Here’s another example of life imitating art—SPELCO (Special Parachute Equipment and Logistics Consortium) is working on a personal glider that looks straight outta Science Fiction. With its glide ratio of 5:1 and self-propulsion system, the “Gryphon” could become an invaluable tool in the future warfighter’s arsenal.
40 years ago, Neil Armstrong emerged from the Lunar Module Eagle, and stepped into history. He became the first human being to step foot on the moon, forever changing the scientific and engineering communities. And yet, 40 years later, the space program is a shell of its former self. Public enthusiasm is at an all-time low. How did we get to this point?
Rep. Linda Sanchez (D-CA) has introduced a bill designed to combat "cyberbullying.” And in a rare instance of bipartisan solidarity, the left and the right stand opposed. Make no bones about it—the proposed legislation is a serious assault on first amendment rights.
Global investments in renewable energy technology dipped 40% from 2008-09—this according to United Nations Industrial Development Organization Director, General Kandeh Yumkella. “Due to the current economic crisis we have seen almost a 40 percent decline in 2009 alone in these investments,” said Yumkella...
Back in March, we reported on the California Energy Commission’s proposal to set a cap on the maximum active mode power usage (watts) for TV’s. All units above the maximum would be banned for sale in California—this would preclude the vast majority of Plasma, DLP, and Rear-projection TV’s.
True robot “consciousness” may be eons away, or impossible, but that hasn’t stopped its development. The end stage includes robots acting as “full ethical agents,” i.e. “those that can make explicit moral judgments”. Some feel this is unnecessary. The benefits are clear: robots wouldn’t experience the “fog of war,” or fall prey to emotions.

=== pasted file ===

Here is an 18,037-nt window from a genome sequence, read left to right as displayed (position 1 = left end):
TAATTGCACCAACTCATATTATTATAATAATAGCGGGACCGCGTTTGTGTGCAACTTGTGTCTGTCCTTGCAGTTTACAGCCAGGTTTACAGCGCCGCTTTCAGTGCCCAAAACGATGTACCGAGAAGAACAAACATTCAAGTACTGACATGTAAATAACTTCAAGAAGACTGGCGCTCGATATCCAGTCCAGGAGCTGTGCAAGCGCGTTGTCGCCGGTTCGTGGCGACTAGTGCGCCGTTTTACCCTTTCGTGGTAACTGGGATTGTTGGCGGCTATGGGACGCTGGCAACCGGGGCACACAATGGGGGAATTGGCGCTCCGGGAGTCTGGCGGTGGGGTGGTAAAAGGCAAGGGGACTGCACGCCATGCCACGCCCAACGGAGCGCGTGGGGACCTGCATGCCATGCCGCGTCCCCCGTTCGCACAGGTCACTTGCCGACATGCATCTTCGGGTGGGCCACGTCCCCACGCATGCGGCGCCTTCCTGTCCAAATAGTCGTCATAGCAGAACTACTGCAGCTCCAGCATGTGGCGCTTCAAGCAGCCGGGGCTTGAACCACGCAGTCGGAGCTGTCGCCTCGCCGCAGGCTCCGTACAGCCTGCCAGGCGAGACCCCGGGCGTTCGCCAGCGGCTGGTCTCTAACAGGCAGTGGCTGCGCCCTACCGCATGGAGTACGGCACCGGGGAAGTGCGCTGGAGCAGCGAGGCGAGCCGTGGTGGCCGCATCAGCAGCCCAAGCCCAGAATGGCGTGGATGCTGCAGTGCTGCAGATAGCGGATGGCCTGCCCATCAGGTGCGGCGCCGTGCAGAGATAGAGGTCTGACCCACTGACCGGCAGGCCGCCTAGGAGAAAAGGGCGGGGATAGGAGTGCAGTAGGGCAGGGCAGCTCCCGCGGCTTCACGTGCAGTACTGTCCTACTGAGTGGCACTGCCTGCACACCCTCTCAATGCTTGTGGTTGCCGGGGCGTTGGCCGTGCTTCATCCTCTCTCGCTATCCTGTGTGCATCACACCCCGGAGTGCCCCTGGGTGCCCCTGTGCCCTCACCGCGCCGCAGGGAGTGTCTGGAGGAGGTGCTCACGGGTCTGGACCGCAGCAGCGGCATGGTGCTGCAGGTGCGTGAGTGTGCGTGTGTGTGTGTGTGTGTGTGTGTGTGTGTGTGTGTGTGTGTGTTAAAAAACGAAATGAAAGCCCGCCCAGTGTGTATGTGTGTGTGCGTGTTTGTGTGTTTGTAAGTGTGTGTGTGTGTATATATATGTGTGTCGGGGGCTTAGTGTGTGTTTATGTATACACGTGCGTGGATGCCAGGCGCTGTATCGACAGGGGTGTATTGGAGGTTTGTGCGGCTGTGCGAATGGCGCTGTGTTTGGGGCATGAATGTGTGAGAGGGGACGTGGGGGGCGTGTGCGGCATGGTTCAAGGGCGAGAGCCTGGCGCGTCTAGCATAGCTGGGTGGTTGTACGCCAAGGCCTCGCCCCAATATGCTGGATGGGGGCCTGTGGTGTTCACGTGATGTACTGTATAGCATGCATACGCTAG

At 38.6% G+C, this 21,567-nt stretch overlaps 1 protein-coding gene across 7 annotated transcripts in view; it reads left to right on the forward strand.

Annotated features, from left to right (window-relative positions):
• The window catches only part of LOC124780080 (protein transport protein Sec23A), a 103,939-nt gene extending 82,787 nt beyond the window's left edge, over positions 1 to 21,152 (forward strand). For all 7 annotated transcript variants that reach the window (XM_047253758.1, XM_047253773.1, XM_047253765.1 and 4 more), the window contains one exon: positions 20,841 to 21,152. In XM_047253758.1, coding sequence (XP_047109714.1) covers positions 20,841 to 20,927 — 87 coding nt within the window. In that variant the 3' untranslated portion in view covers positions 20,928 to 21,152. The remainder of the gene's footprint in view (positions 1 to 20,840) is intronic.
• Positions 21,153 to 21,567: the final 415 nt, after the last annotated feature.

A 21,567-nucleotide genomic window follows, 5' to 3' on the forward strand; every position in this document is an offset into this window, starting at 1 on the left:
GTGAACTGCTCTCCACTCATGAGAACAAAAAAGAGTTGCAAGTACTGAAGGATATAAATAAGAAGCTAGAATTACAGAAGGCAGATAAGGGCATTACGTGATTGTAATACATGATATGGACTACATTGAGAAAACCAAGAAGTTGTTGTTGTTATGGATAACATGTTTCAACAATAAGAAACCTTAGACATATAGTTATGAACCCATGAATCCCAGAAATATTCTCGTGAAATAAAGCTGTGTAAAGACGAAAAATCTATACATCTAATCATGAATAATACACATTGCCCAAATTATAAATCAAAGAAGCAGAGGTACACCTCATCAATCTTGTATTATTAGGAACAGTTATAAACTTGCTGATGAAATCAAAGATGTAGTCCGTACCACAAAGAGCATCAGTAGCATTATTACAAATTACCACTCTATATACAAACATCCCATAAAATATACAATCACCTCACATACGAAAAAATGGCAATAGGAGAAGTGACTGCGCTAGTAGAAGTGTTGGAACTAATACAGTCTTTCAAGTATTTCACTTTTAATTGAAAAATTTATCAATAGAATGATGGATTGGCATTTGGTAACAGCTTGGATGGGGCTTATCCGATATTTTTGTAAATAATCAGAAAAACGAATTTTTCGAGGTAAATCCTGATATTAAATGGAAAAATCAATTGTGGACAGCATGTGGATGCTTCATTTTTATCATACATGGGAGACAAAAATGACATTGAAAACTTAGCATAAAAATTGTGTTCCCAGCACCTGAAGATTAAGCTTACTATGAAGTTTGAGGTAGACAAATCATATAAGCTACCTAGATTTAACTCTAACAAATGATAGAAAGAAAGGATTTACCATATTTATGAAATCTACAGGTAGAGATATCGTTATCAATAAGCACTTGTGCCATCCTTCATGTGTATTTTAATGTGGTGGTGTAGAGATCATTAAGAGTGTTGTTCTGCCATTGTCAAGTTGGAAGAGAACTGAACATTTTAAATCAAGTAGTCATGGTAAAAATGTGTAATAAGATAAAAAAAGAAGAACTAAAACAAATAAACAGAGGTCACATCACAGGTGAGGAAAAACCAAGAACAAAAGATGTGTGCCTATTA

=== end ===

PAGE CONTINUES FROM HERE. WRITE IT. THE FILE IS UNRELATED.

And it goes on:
Collateral damage has become synonymous with modern urban warfare. In fact, the concept of “total war,” where there is “less (or no) differentiation between combatants and non-combatants (civilians),” has existed since The Peloponnesian War. As far back as 431 BC, civilian casualties were considered an acceptable (and often desirable) outcome of total warfare.
These are the voyages of the VSS Enterprise. To ferry civilians into space. To collect $200,000 a head. To boldly go where few space tourists have gone before! On Monday, December 7th (an “infamous” date, to be sure), Virgin Galactic unveiled SpaceShipTwo, the world’s first commercial spaceline.
The Advanced Precision Kill Weapon System (APKWS), a laser-guidance platform from BAE Systems, scored four hits in four shots during the final phase of testing. APKWS adds precision laser guidance capabilities to 2.75 inch rockets—specifically, those found in attack helicopters.
Geeks, the most misunderstood of all species (yes, I’m a member), are notoriously difficult to shop for. We don’t bow to the fashion gods (to put it kindly), our literary tastes are unpredictable, and as for electronics, forgetaboutit—only geeks know what other geeks want. Thus, I present Gifts for Geeks. If you’re a parent/friend/relative with one of these eclectic individuals on your shopping list, take note.
The mad scramble to obtain incandescent bulbs ahead of the EU ban highlights a controversial practice—the forced obsolescence of old technologies. R&D, combined with market forces, often collude to bury legacy tech. But should government speed up this process? How important is consumer choice?
Even tennis isn’t sacrosanct—competitors in the US Open are being warned to watch what they tweet. The warning is purportedly to ensure compliance with tennis’ “Anti-Corruption Program Rules.” Posted in conspicuous locations, the warning reads: "Many of you will have Twitter accounts in order for your fans to follow you and to become more engaged in you and the sport...
The UK is considering a law that would force ISPs to cut off service to those accused of illegally downloading movies and/or music. This has the potential to reignite an old debate—one that’s persisted since the term “digital media” was invented. Our handling of this issue has profound ramifications for the future of the entertainment industry.